Date: 14th century
1 : A mechanical device which can fail.
translation: the AWB sunset is provoking lots of gun stories lately... and no matter how minor, portrayal of the evils of guns will increase.
fwiw, I carry a SIG because of the decocker.
I've fired a Glock before but I forget.
It's usually a good indicator if there's a bullet in the chamber if the slide's open and you can see in it.
Amen! Amen! And Amen! (Can you say Hallelujah!)
Glocks are certainly exceptionally safe when used within the parameters of their design, but they are by nature not terribly "idiot friendly".
You would think that the concept of "finger off the trigger" would be a no-brainer for ever the most dense idiots, regardless of the weapon in use. Guess not.
Once coming back from hunting, I almost pulled the trigger of my '06 to 'render it safe'. Had the finger on the trigger but thought better. Opened the bolt to find a cartridge! A little thought saved the car and my sanity.
Right.... If you have to pull the trigger to be sure, then you are not sure.
I seem to recall that disassembling many semi-automatic rifles, such as the M1A, require that the hammer be cocked and the safety set in a particular way ( can't remember whether "on" or "off").
The instructions with the Glock call for pulling the trigger, with the pistol pointing in a safe direction, as part of the disassembly procedure, immediately after checking to ensure that there is no round in the chamber. It may be that the striker mechanism must be de-cocked for proper disassembly and assembly.
My Kimber Ultra-Carry specifies that the trigger be pulled, to drop the hammer on an empty chamber, after checking to see that the chamber is empty. There is no warning to point it in a safe direction, though we all know to do that. Disassembly calls for racking the slide, which will re-cock the hammer.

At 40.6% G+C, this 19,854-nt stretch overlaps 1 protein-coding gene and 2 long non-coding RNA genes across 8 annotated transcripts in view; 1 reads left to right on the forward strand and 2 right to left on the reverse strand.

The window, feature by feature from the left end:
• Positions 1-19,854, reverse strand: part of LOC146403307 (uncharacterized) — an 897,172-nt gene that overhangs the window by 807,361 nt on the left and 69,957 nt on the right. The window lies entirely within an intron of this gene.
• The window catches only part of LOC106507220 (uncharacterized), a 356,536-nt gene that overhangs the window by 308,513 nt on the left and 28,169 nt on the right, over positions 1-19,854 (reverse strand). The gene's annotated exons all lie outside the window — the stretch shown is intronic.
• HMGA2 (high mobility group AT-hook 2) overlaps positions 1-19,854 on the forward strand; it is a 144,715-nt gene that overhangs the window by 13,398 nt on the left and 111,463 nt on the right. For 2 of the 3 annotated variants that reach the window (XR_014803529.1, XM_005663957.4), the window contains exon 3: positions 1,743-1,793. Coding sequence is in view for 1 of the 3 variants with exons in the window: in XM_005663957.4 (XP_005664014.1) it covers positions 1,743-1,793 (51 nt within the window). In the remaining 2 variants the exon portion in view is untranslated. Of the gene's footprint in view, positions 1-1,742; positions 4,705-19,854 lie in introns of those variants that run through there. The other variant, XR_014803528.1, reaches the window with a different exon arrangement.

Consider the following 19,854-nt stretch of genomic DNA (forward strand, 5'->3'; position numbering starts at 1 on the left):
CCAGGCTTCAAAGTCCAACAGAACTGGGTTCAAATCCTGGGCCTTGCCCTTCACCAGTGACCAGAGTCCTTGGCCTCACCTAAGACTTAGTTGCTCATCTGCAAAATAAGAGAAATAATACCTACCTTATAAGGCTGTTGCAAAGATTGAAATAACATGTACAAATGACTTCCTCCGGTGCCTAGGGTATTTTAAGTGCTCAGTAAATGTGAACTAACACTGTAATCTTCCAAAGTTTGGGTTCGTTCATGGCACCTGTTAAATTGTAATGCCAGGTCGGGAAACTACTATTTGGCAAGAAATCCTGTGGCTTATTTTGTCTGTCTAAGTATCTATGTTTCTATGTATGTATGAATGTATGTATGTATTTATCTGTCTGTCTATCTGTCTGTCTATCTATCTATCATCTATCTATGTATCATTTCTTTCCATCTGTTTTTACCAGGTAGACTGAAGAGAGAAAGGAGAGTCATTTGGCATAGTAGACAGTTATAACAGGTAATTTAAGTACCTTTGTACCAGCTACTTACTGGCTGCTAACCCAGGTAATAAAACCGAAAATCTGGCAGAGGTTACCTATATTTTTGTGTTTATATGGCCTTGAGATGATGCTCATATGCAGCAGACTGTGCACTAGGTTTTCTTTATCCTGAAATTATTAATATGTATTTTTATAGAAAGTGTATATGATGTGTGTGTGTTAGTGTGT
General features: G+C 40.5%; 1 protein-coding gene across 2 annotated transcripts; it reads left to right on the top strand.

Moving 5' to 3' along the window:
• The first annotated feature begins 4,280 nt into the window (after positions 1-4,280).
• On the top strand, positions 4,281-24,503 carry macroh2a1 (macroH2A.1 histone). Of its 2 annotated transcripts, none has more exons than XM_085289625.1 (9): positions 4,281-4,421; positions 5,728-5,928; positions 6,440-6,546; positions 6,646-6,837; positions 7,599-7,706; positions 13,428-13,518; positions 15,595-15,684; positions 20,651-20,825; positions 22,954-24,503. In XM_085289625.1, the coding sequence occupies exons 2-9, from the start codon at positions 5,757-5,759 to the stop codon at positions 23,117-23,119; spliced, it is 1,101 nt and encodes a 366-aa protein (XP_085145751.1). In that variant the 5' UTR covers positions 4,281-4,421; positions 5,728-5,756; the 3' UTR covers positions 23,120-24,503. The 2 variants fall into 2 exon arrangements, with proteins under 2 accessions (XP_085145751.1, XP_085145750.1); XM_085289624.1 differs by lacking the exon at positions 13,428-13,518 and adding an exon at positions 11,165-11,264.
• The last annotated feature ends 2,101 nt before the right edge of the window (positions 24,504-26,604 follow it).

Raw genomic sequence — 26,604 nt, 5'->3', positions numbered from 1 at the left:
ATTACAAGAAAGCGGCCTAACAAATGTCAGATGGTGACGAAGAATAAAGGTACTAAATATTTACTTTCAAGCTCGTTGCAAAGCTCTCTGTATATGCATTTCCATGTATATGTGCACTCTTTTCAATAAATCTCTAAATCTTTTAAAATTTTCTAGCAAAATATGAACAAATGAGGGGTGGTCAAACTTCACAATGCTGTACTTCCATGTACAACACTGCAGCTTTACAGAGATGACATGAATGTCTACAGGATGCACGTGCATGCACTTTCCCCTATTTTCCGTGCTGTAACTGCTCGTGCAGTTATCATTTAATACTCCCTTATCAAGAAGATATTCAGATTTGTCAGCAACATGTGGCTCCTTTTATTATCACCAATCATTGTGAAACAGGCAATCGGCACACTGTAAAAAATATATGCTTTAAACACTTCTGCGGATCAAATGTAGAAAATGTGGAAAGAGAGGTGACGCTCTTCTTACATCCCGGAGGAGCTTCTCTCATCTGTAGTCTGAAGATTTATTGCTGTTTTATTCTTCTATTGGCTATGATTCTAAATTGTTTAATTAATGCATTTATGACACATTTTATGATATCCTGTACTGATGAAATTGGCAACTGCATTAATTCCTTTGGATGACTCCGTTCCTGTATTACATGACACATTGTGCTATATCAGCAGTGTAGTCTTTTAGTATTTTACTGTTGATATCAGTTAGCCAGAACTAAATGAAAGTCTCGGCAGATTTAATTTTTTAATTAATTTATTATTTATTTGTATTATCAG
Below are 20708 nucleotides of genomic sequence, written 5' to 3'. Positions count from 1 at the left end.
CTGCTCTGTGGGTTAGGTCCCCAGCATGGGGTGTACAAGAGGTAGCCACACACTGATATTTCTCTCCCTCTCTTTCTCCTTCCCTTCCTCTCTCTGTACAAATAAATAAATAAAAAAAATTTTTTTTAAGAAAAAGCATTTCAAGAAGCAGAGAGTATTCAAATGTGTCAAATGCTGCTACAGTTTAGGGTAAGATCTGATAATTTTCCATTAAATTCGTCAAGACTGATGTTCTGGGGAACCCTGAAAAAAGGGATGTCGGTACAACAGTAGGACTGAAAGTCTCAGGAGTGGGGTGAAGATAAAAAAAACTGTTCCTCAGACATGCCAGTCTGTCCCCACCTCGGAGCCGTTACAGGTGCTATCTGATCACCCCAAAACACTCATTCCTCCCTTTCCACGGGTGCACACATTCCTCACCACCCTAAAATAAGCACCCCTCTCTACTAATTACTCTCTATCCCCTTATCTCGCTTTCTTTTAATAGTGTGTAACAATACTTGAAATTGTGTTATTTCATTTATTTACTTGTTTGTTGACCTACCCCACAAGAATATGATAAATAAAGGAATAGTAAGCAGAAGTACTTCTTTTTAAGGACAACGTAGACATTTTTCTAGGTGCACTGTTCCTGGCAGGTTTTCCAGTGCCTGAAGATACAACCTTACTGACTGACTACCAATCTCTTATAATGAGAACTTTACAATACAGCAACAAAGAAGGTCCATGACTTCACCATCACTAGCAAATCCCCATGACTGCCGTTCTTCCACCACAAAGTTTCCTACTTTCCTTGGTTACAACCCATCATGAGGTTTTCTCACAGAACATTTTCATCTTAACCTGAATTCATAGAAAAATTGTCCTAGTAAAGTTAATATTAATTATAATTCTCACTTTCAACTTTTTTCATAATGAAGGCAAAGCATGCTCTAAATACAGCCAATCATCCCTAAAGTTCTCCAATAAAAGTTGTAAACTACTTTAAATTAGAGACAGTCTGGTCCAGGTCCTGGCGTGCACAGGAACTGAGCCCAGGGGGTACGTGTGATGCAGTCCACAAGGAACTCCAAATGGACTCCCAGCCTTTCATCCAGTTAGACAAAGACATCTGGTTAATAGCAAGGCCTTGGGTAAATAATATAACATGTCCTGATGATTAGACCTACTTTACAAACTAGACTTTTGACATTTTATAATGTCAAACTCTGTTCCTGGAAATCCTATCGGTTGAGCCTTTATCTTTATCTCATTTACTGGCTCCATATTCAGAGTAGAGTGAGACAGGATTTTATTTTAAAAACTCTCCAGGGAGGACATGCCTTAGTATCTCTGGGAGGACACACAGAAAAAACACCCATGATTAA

The general rule seems to be that there is no "general rule" and that the user must know the particulars of the firearm they are handling.
All the cops I know would put up quite a fight if you tried to load them into a pistol.
2 : a device to hold cartridges for charging the magazines of some rifles; also : a magazine from which ammunition is fed into the chamber of a firearm
I've been wrong before, though.
Just looking at this old article about Pat Sacco, the instructor who got shot by a student last year. You wrote "Guns dont wound idiot instructors, idiot instructors wound idiot instructors"...just to let you know that Mr. Sacco was not teaching the class at the time of the shooting. The class was being taught by SCOTT WEIS, an inexperienced instructor who was FIRED from Mr. Sacco's company for not running a safe class (among other things) and the student who shot Mr. Sacco was not certified by Mr. Sacco's company. Oddly enough, after SCOTT WEIS was fired from his position, he opened his own company where he did train the "dumbass student" and SCOTT WEIS did issue a NYS ARMED GUARD CERTIFICATION to said "dumbass student" I know Mr. Sacco personally and I am VERY familiar with the facts of this incident. It's nice to pass judgement when you have ALL OF THE FACTS.......Mr, Sacco has always run a safe and professional training facility and he adheres to the strictest safety principles. Unless you know the man or have attended his classes, you really are out of line. Just my 2 cents.